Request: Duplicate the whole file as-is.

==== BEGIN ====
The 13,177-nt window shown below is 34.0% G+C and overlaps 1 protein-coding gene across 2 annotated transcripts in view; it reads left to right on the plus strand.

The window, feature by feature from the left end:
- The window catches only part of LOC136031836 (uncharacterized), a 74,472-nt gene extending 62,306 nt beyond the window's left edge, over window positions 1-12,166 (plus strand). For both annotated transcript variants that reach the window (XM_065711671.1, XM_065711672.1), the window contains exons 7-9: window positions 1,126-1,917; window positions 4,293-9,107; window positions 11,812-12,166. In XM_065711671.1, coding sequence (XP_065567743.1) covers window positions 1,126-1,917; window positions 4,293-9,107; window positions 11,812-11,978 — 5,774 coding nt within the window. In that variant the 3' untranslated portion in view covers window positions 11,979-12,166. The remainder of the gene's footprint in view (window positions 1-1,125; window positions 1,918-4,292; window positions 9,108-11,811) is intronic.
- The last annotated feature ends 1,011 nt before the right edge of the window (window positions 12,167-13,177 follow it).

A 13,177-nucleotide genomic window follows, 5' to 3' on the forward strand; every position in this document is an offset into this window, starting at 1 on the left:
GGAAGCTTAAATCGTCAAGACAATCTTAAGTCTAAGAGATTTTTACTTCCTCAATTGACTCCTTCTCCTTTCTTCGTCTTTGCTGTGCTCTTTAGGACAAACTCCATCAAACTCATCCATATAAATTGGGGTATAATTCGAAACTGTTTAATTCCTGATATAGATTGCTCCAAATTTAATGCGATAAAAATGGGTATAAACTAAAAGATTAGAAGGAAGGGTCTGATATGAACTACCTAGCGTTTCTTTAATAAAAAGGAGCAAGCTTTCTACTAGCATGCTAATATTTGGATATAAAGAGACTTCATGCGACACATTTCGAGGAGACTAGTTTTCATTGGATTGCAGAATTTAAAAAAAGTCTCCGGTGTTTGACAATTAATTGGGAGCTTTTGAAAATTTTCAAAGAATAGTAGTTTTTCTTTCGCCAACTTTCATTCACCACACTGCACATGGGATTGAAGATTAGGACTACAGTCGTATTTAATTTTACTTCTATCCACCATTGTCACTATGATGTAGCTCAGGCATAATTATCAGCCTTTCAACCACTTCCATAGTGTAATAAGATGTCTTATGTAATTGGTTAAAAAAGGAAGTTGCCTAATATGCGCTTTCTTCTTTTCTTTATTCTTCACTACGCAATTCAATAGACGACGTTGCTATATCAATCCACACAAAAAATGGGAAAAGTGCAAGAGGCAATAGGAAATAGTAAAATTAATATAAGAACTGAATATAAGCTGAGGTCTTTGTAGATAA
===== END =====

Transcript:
The 13,177-nt window shown below is 34.0% G+C and overlaps 1 protein-coding gene across 2 annotated transcripts in view; it reads left to right on the plus strand.

The window, feature by feature from the left end:
- The window catches only part of LOC136031836 (uncharacterized), a 74,472-nt gene extending 62,306 nt beyond the window's left edge, over window positions 1-12,166 (plus strand). For both annotated transcript variants that reach the window (XM_065711671.1, XM_065711672.1), the window contains exons 7-9: window positions 1,126-1,917; window positions 4,293-9,107; window positions 11,812-12,166. In XM_065711671.1, coding sequence (XP_065567743.1) covers window positions 1,126-1,917; window positions 4,293-9,107; window positions 11,812-11,978 — 5,774 coding nt within the window. In that variant the 3' untranslated portion in view covers window positions 11,979-12,166. The remainder of the gene's footprint in view (window positions 1-1,125; window positions 1,918-4,292; window positions 9,108-11,811) is intronic.
- The last annotated feature ends 1,011 nt before the right edge of the window (window positions 12,167-13,177 follow it).

A 13,177-nucleotide genomic window follows, 5' to 3' on the forward strand; every position in this document is an offset into this window, starting at 1 on the left:
GGAAGCTTAAATCGTCAAGACAATCTTAAGTCTAAGAGATTTTTACTTCCTCAATTGACTCCTTCTCCTTTCTTCGTCTTTGCTGTGCTCTTTAGGACAAACTCCATCAAACTCATCCATATAAATTGGGGTATAATTCGAAACTGTTTAATTCCTGATATAGATTGCTCCAAATTTAATGCGATAAAAATGGGTATAAACTAAAAGATTAGAAGGAAGGGTCTGATATGAACTACCTAGCGTTTCTTTAATAAAAAGGAGCAAGCTTTCTACTAGCATGCTAATATTTGGATATAAAGAGACTTCATGCGACACATTTCGAGGAGACTAGTTTTCATTGGATTGCAGAATTTAAAAAAAGTCTCCGGTGTTTGACAATTAATTGGGAGCTTTTGAAAATTTTCAAAGAATAGTAGTTTTTCTTTCGCCAACTTTCATTCACCACACTGCACATGGGATTGAAGATTAGGACTACAGTCGTATTTAATTTTACTTCTATCCACCATTGTCACTATGATGTAGCTCAGGCATAATTATCAGCCTTTCAACCACTTCCATAGTGTAATAAGATGTCTTATGTAATTGGTTAAAAAAGGAAGTTGCCTAATATGCGCTTTCTTCTTTTCTTTATTCTTCACTACGCAATTCAATAGACGACGTTGCTATATCAATCCACACAAAAAATGGGAAAAGTGCAAGAGGCAATAGGAAATAGTAAAATTAATATAAGAACTGAATATAAGCTGAGGTCTTTGTAGATAA